Intel Rocket Lake: a last hurrah for the 14 nm manufacturing process
Intel has been manufacturing its desktop chips using the 14 nm process since 2015. Rocket Lake marks its seventh and final appearance. Intel has never stuck with a manufacturing process for this long. The Cypress Cove architecture, which brings some new features, is a novelty after six years.
If you're interested in reviews for the i9-11900K and i5-11600K, you can find them here (both in German):
Intel Core i5-11600K: Fortschritt in Anwendungen, beinahe Stillstand in Games
New features and properties
Here are some new features as well as the most important characteristics at a glance:
- A maximum of 8 cores instead of 10 and a 5.3 GHz boost clock.
- New Cypress Cove CPU architecture and Tiger Lake graphics architecture (Xe-LP graphics).
- PCIe 4.0 support with up to 20 lanes (four for memory).
- AVX-512 support.
- Thunderbolt 4 support.
- Supports memory up to DDR4-3200.
- New overclocking features.
- Limited compatibility with 400 series motherboards.
Intel's current integrated graphics are useless for games. There hasn't been a significant iGPU performance boost for Intel processors since Kaby Lake in 2016. Rocket Lake switches things up, coming with Intel Xe graphics. According to Intel, graphics performance has doubled when compared to the previous generation of chips. Gaming in 1080p at low quality settings should be possible. In addition, Intel provides Resizable BAR, a feature that AMD introduced with its Radeon 6000 graphics cards. It's intended to increase the performance of discrete GPUs. However, the feature is only available for Radeon 6000 and GeForce RTX 30 cards.
For streamers and video production workloads, Intel supports advanced media encoders: 10-bit AV1 and 12-bit HEVC.
Rocket Lake continues to natively offer HDMI 2.0 as well as HBR3 and supports the PCIe 4.0 interface, which theoretically offers twice the bandwidth of PCIe 3.0. Intel is slowly catching up to AMD, which has already offered the feature for two years. Furthermore, the manufacturer has also increased the memory throughput from DDR4-2933 to DDR4-3200.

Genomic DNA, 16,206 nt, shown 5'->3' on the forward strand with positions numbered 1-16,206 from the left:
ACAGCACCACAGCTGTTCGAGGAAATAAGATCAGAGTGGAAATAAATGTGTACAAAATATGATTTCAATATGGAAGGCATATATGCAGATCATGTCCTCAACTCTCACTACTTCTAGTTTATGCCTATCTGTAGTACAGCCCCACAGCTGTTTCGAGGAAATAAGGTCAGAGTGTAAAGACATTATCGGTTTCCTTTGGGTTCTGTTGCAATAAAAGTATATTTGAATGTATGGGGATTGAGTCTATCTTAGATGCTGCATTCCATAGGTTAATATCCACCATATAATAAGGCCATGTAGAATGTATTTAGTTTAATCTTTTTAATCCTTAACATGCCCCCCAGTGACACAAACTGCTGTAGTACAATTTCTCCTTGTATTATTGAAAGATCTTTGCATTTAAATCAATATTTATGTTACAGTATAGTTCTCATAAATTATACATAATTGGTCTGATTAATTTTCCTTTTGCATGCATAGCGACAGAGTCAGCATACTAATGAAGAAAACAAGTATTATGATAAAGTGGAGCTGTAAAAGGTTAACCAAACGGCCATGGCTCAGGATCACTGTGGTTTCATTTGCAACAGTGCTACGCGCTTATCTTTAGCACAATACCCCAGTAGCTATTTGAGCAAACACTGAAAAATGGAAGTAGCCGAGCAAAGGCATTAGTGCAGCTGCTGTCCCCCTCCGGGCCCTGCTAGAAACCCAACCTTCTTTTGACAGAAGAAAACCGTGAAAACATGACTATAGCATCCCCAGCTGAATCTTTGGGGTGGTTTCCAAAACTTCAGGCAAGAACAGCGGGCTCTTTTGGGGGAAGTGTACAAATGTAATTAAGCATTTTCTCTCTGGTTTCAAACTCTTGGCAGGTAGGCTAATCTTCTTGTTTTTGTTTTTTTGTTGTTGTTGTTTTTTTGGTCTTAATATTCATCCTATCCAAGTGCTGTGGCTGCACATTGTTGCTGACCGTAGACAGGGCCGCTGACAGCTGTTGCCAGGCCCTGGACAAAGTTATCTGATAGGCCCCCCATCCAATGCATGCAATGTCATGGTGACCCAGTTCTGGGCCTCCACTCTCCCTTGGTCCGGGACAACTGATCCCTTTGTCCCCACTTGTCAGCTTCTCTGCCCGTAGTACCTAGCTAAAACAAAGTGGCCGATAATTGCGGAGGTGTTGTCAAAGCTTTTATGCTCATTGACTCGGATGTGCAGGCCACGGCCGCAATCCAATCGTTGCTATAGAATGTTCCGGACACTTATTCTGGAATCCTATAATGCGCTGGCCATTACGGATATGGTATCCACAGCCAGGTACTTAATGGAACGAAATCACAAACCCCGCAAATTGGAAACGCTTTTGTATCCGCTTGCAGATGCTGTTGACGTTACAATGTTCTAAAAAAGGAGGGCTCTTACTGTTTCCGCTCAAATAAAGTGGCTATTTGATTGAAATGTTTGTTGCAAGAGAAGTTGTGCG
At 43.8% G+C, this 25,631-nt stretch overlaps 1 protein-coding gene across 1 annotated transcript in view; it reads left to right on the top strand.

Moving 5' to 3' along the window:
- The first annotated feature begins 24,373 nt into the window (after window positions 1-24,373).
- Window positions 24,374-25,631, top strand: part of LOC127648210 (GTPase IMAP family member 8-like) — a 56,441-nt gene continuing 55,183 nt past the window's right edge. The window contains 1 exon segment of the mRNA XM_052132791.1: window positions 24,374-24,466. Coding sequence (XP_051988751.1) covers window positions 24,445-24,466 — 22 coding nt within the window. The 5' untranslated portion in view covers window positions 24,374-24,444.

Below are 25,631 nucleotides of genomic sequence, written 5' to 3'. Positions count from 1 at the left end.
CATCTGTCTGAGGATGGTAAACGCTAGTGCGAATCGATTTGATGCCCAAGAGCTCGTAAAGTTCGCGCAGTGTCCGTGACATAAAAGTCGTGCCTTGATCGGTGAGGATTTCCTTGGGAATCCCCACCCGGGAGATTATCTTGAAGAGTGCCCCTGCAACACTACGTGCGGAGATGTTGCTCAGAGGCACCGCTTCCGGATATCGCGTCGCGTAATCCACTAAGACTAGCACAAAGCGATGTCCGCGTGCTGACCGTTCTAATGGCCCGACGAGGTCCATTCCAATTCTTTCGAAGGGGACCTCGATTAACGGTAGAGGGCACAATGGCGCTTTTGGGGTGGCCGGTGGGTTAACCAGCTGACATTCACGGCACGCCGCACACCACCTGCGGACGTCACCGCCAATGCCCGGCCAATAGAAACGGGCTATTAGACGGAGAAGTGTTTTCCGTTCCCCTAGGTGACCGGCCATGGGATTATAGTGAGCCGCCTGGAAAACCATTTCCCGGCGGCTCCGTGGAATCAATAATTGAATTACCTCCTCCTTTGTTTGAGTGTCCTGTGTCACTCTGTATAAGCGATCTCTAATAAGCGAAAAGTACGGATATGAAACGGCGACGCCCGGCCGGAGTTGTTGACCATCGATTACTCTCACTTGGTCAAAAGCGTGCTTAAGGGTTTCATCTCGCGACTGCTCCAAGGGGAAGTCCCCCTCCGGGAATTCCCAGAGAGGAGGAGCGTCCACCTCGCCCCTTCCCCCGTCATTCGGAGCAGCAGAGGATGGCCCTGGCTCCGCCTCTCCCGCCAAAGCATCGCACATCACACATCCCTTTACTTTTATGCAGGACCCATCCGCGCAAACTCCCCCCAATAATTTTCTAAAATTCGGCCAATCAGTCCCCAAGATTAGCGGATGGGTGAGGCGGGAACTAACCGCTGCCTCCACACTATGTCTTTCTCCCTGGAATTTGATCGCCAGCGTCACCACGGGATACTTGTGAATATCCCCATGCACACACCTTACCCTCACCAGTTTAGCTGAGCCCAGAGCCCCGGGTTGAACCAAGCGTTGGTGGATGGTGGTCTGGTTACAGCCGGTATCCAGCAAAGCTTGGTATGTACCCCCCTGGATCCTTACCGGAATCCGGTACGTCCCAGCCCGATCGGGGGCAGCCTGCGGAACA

It all sounds good, but Intel only offers a maximum of eight cores with Rocket Lake. The Comet Lake i9-10900K top model still had ten. A step backwards due to the back porting of the architecture. Back porting has allowed Intel to transfer new architecture based on a smaller model to the older, larger fixture.
Intel has backported the 10 nm Sunny Cove cores found in the Ice Lake processors to the less dense 14 nm process. This results in Rocket Lake's Cypress Cove architecture, which leads to fewer transistors being available for manufacturing the new chips. As a result, Intel had to remove two cores. There simply wasn't enough space on the chip for the larger dies.
Compared to AMD's maximum of 16 cores in the Ryzen 9 5950X, Intel is seriously lacking. The chip giant has additionally admitted that the gen-to-gen performance is low in applications that use many cores. Intel points to the 19 per cent IPC increase and the high clock rates, which should compensate for the lower core count. Later this year, the twelfth Core i-generation, which is manufactured in the 10 nm process, will be released with the Alder Lake chips. Intel wants to offer more cores then. This makes Rocket Lake appear quite peculiar. Either the eleventh generation is a short-lived series, or it's meant to complement Alder Lake.
Although Rocket Lake processors are compatible with 400-series motherboards, Intel is bringing out the new 500 chipset. Intel's Direct Media Interface (DMI) provides a data path between the chipset, the Platform Controller Hub (PCH) and the processor. A certain number of PCIe lanes are directly connected to the CPU. The motherboard chipset can also enable some of these connections. PCIe lanes from the motherboard are routed to the DMI and share its bandwidth.
With Rocket Lake, Intel has widened the DMI from four to eight lanes and thus doubled the bandwidth between chipsets and processors. This allows more devices connected to the motherboard's PCIe lanes to operate at full performance.
Memory overclocking was previously only allowed to high-end Z mainboards. The 500 series unlocks this feature for H and B boards as well. This removes the restriction for faster and higher-quality memory, even for low-end platforms.
The final feature to be noted is USB support. The 500 series chipsets now support USB 3.2 Gen 2x2 with a maximum bandwidth of 20 Gbps.
Other features include Wi-Fi 6E as well as Thunderbolt 4 support and integrated Wireless-AX CNVi.
Availability of the chips
If you're following the situation surrounding CPUs, GPUs and the like, you'll know that semiconductors are currently in short supply. Intel is also affected by this. There are a few models available in our store at launch, but they'll be gone quickly. The bottleneck will certainly last the whole 2nd quarter.